Sunday, May 25, 2014

Explaining Snow, Minard, and Nightingale

Big Bang Data // Visualizaciones históricas a través de mapas gráficos (Voe eng) from CCCB on Vimeo.

The Big Bang Data exhibit, which you can visit if you go to Barcelona before October, or to Madrid between February and May 2015, showcases some classic visualizations, such as John Snow's cholera map, Charles Joseph Minard's Napoleon's Russian campaign chart, and Florence Nightingale coxcombs. I was in asked to explain how to read them, and their historical significance. The video above is in Spanish, but it has English subtitles.

(Side note: In the video you'll see me wearing another t-shirt from my collection, the one with Darwin's popular sketch of the tree of evolution.)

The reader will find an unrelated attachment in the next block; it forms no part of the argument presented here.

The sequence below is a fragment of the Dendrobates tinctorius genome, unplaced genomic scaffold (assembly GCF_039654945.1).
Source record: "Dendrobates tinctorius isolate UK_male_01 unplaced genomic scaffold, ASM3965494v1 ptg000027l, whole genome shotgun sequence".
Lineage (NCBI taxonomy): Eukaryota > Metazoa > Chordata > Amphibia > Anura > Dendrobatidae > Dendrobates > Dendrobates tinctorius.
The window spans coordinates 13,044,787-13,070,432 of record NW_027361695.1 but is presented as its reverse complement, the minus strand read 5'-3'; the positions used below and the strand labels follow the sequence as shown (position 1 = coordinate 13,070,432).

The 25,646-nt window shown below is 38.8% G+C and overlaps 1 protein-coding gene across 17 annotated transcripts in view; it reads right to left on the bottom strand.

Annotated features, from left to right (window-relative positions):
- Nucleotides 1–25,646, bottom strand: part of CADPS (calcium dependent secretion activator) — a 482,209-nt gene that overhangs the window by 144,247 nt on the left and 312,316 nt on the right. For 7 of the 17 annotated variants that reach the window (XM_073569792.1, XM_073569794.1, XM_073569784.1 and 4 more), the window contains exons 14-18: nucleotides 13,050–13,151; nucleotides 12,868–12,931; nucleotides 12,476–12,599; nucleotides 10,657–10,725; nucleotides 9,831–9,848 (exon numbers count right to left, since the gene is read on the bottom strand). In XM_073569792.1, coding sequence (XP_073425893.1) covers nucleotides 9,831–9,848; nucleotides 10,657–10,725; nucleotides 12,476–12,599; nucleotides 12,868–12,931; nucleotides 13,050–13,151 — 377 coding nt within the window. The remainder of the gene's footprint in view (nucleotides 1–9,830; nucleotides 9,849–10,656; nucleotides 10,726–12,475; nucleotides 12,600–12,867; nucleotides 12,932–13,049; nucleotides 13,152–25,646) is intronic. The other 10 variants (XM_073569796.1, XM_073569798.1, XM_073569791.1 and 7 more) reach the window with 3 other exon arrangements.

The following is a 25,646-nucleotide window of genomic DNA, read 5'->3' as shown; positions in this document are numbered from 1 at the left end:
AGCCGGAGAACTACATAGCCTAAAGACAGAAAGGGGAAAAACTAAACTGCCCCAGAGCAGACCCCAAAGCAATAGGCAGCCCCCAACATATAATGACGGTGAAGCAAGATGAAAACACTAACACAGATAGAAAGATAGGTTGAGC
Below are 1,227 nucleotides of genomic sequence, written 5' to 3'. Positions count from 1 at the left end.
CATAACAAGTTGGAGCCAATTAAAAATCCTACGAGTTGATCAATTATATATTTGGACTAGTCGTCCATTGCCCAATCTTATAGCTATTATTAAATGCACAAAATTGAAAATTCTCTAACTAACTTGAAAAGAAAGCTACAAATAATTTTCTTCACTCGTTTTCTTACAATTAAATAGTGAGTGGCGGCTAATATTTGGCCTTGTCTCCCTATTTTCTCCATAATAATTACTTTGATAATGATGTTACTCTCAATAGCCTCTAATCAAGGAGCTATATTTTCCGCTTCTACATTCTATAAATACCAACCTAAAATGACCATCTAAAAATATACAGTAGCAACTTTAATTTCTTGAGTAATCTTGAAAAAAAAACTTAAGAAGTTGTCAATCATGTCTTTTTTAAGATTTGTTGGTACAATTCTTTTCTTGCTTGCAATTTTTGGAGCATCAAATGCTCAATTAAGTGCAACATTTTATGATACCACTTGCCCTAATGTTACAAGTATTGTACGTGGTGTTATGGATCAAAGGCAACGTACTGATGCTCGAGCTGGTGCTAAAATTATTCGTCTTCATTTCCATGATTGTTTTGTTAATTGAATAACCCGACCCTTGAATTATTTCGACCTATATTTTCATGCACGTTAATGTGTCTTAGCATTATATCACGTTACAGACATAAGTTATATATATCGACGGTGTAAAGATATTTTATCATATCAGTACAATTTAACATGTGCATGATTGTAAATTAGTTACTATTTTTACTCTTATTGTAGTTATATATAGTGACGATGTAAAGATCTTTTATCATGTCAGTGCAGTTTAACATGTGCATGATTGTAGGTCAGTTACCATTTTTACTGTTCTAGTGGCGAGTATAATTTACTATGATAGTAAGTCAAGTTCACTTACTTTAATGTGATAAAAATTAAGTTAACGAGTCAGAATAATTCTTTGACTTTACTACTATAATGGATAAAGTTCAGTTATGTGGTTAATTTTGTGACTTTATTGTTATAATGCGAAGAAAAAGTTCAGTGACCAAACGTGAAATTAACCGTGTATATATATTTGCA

UPDATE: A student of mine, David Gisbert, has visited the exhibit. He sent me a couple of photographs:


  1. Hi, Professor Cairo,
    Great t-shirt, “I think”.
    I love these drawings and data visualisations that change the current scientific paradigm, like Galileo’s moon drawings or Darwin’s dendrogram and, of course, Snow’s map.
    There is one map that I think could be part of this select group, and I believe you know it: the map of seafloor made by Marie Tharp. She put the “slices” of the ocean floor (recorded using sonar) side by side and discovered de mid-ocean ridge, a discovery that changed the current scientific view regarding the immobility of continents and proofed that Wegener was correct. Here’s the story:

  2. I was not aware of Tharp's work. It's beautiful. Thanks for sharing!

  3. Dear Professor, I think you would appreciate this website where you can find Minard's numerized maps. His work has been numerized by the Ecole des Ponts where he studied.
    F. Bordignon (one of your ddjmooc student...)

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